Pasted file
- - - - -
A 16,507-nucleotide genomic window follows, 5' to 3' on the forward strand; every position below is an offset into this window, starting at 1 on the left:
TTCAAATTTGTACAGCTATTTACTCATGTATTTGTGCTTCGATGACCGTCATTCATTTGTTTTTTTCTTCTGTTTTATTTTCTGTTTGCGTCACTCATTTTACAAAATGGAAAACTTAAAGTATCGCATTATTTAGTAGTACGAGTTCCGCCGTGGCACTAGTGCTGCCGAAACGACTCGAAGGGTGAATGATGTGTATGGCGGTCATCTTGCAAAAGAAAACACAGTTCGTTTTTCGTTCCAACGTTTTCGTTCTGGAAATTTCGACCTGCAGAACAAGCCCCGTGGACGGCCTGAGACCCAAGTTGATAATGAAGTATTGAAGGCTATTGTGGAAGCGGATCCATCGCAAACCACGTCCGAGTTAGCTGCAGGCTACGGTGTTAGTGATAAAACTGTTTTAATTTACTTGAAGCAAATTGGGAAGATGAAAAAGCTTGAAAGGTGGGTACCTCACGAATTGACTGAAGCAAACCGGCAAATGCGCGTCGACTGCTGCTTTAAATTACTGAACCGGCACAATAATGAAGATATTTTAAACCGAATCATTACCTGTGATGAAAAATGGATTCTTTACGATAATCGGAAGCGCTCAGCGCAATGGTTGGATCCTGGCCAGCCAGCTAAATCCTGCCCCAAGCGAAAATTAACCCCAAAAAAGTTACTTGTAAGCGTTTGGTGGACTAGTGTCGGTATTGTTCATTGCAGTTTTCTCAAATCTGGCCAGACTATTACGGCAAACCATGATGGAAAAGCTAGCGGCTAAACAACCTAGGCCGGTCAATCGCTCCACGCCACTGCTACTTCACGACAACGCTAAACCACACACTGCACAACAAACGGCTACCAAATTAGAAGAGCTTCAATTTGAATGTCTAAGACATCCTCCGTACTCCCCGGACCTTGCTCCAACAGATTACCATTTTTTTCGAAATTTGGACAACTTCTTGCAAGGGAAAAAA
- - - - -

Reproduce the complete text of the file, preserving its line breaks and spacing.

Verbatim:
A 16,507-nucleotide genomic window follows, 5' to 3' on the forward strand; every position below is an offset into this window, starting at 1 on the left:
TTCAAATTTGTACAGCTATTTACTCATGTATTTGTGCTTCGATGACCGTCATTCATTTGTTTTTTTCTTCTGTTTTATTTTCTGTTTGCGTCACTCATTTTACAAAATGGAAAACTTAAAGTATCGCATTATTTAGTAGTACGAGTTCCGCCGTGGCACTAGTGCTGCCGAAACGACTCGAAGGGTGAATGATGTGTATGGCGGTCATCTTGCAAAAGAAAACACAGTTCGTTTTTCGTTCCAACGTTTTCGTTCTGGAAATTTCGACCTGCAGAACAAGCCCCGTGGACGGCCTGAGACCCAAGTTGATAATGAAGTATTGAAGGCTATTGTGGAAGCGGATCCATCGCAAACCACGTCCGAGTTAGCTGCAGGCTACGGTGTTAGTGATAAAACTGTTTTAATTTACTTGAAGCAAATTGGGAAGATGAAAAAGCTTGAAAGGTGGGTACCTCACGAATTGACTGAAGCAAACCGGCAAATGCGCGTCGACTGCTGCTTTAAATTACTGAACCGGCACAATAATGAAGATATTTTAAACCGAATCATTACCTGTGATGAAAAATGGATTCTTTACGATAATCGGAAGCGCTCAGCGCAATGGTTGGATCCTGGCCAGCCAGCTAAATCCTGCCCCAAGCGAAAATTAACCCCAAAAAAGTTACTTGTAAGCGTTTGGTGGACTAGTGTCGGTATTGTTCATTGCAGTTTTCTCAAATCTGGCCAGACTATTACGGCAAACCATGATGGAAAAGCTAGCGGCTAAACAACCTAGGCCGGTCAATCGCTCCACGCCACTGCTACTTCACGACAACGCTAAACCACACACTGCACAACAAACGGCTACCAAATTAGAAGAGCTTCAATTTGAATGTCTAAGACATCCTCCGTACTCCCCGGACCTTGCTCCAACAGATTACCATTTTTTTCGAAATTTGGACAACTTCTTGCAAGGGAAAAAA